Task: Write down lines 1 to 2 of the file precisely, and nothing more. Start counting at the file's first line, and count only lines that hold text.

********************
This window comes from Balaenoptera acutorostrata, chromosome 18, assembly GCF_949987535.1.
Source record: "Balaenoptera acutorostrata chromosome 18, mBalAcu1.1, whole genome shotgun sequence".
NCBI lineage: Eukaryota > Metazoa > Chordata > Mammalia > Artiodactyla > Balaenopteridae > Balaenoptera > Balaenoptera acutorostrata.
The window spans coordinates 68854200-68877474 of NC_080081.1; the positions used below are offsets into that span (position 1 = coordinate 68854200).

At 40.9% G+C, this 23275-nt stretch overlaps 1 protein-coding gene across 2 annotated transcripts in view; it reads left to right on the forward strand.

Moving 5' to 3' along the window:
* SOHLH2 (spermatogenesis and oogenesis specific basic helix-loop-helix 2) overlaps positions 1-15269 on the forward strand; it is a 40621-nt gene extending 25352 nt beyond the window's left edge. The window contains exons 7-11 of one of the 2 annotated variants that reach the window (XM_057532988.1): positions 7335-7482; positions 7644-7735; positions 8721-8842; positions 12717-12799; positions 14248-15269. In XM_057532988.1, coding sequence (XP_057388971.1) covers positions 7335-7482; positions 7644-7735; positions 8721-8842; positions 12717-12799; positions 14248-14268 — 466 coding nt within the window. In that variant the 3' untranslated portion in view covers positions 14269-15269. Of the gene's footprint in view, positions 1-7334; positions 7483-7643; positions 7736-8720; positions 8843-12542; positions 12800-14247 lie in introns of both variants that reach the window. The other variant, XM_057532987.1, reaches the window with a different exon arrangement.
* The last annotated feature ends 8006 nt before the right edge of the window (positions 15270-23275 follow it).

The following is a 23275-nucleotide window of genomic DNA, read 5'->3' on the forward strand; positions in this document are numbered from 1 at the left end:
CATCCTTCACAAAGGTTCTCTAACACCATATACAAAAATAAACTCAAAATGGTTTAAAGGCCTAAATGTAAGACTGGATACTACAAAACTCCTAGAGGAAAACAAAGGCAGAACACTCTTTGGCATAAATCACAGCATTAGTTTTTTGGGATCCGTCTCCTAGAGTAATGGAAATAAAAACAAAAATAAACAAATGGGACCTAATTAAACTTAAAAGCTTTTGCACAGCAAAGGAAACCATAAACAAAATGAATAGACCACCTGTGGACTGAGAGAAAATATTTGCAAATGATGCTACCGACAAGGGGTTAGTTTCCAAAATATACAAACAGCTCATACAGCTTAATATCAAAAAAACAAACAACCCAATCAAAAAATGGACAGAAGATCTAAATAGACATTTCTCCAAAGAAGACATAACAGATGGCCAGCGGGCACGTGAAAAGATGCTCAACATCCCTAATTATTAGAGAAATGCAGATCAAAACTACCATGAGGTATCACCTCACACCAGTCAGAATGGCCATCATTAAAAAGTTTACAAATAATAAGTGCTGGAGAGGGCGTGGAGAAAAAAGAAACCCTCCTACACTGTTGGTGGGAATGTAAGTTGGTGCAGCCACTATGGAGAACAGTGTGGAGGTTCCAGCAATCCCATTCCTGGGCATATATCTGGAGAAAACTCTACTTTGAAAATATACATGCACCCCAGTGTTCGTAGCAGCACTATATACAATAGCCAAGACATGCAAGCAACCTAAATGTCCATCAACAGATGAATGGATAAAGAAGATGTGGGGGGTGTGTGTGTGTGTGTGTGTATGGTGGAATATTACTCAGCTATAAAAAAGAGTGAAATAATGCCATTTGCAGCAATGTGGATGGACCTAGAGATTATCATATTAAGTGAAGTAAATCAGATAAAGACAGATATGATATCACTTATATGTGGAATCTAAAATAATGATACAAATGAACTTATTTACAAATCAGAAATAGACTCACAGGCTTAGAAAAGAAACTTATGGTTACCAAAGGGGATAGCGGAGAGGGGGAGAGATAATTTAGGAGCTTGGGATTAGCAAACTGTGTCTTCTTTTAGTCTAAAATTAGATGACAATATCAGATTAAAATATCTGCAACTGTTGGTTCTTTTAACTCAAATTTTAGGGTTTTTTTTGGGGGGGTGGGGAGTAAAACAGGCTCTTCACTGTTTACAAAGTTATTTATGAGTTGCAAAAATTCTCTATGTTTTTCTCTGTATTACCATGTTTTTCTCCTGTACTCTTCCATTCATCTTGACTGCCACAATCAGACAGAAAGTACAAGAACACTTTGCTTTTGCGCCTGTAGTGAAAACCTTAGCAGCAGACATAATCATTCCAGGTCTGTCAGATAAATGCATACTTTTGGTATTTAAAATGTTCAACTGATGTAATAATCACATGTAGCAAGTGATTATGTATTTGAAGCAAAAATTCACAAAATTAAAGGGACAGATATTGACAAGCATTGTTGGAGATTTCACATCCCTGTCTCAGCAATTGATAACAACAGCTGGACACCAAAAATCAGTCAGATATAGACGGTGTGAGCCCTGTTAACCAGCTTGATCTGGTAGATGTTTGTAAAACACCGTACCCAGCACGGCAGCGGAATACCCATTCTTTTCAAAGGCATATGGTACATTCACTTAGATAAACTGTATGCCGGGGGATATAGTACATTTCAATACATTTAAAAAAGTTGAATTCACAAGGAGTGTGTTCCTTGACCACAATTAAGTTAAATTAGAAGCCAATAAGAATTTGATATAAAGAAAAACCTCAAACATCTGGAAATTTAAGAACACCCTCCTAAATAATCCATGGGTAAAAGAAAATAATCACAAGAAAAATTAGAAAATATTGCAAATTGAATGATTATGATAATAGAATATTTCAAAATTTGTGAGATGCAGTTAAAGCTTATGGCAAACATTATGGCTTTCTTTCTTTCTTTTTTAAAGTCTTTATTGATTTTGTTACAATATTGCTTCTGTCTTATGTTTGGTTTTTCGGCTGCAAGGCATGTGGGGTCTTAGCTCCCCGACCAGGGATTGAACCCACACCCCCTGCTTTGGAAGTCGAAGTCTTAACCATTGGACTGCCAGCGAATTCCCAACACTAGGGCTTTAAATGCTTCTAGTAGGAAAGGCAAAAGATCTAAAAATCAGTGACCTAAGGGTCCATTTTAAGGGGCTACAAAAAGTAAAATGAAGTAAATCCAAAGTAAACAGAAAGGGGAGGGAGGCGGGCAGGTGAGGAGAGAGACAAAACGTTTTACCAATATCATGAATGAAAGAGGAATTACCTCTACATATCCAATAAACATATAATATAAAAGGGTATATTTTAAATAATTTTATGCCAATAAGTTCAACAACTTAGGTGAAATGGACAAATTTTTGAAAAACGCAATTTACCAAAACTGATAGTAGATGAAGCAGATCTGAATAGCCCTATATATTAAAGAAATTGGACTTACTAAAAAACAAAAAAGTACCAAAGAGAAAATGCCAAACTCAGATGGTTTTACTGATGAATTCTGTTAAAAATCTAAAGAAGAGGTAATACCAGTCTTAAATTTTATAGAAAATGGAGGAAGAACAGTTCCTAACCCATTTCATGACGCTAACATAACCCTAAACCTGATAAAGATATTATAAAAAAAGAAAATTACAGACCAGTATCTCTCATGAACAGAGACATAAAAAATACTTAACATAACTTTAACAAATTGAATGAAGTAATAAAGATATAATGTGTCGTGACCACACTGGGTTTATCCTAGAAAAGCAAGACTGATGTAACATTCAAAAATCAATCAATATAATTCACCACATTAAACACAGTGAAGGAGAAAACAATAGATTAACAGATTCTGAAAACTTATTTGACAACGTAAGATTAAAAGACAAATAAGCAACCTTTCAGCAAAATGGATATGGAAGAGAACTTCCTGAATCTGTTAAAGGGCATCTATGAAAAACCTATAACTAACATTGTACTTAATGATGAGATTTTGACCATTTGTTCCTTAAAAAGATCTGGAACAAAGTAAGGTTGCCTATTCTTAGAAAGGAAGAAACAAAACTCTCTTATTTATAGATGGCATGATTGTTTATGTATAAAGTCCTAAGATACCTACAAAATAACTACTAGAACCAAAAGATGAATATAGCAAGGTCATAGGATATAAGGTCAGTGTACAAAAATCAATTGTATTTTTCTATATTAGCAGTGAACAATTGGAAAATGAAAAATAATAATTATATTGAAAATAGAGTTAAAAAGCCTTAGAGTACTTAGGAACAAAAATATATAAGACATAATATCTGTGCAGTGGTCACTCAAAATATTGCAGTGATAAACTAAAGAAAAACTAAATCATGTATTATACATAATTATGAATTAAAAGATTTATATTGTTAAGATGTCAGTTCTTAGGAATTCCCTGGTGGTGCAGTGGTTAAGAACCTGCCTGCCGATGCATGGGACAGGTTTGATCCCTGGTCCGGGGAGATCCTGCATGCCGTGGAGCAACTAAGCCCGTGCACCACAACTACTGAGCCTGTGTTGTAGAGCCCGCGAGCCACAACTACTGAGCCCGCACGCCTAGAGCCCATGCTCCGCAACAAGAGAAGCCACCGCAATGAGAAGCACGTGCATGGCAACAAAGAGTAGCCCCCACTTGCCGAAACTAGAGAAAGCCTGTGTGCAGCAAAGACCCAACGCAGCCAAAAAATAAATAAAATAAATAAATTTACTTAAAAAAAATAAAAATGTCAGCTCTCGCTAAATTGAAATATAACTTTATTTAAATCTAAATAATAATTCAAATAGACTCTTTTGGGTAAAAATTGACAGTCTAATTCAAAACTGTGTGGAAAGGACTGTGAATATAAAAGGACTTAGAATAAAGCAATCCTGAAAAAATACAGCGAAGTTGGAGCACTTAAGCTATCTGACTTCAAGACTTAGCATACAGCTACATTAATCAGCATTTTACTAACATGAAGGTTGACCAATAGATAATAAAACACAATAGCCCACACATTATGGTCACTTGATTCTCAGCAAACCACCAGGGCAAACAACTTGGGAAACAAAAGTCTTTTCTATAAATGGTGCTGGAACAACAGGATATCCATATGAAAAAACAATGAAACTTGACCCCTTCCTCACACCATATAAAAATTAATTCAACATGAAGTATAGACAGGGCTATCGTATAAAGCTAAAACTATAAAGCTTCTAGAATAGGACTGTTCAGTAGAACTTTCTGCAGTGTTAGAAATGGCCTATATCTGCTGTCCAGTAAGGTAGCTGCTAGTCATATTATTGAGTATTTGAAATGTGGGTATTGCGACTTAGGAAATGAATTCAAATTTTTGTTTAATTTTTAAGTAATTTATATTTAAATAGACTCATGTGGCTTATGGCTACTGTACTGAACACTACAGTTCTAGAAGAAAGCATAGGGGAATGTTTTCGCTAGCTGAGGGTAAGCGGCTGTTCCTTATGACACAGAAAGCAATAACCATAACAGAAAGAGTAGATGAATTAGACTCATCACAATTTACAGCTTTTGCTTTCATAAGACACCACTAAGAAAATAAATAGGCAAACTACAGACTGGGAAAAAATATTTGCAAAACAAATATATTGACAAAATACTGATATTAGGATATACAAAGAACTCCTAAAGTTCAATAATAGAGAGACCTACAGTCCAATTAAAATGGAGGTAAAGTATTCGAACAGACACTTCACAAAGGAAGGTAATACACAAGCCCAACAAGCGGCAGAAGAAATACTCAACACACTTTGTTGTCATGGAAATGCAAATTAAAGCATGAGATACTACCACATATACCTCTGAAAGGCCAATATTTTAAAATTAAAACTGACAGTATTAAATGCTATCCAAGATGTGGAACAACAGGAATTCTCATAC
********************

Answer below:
This window comes from Balaenoptera acutorostrata, chromosome 18, assembly GCF_949987535.1.
Source record: "Balaenoptera acutorostrata chromosome 18, mBalAcu1.1, whole genome shotgun sequence".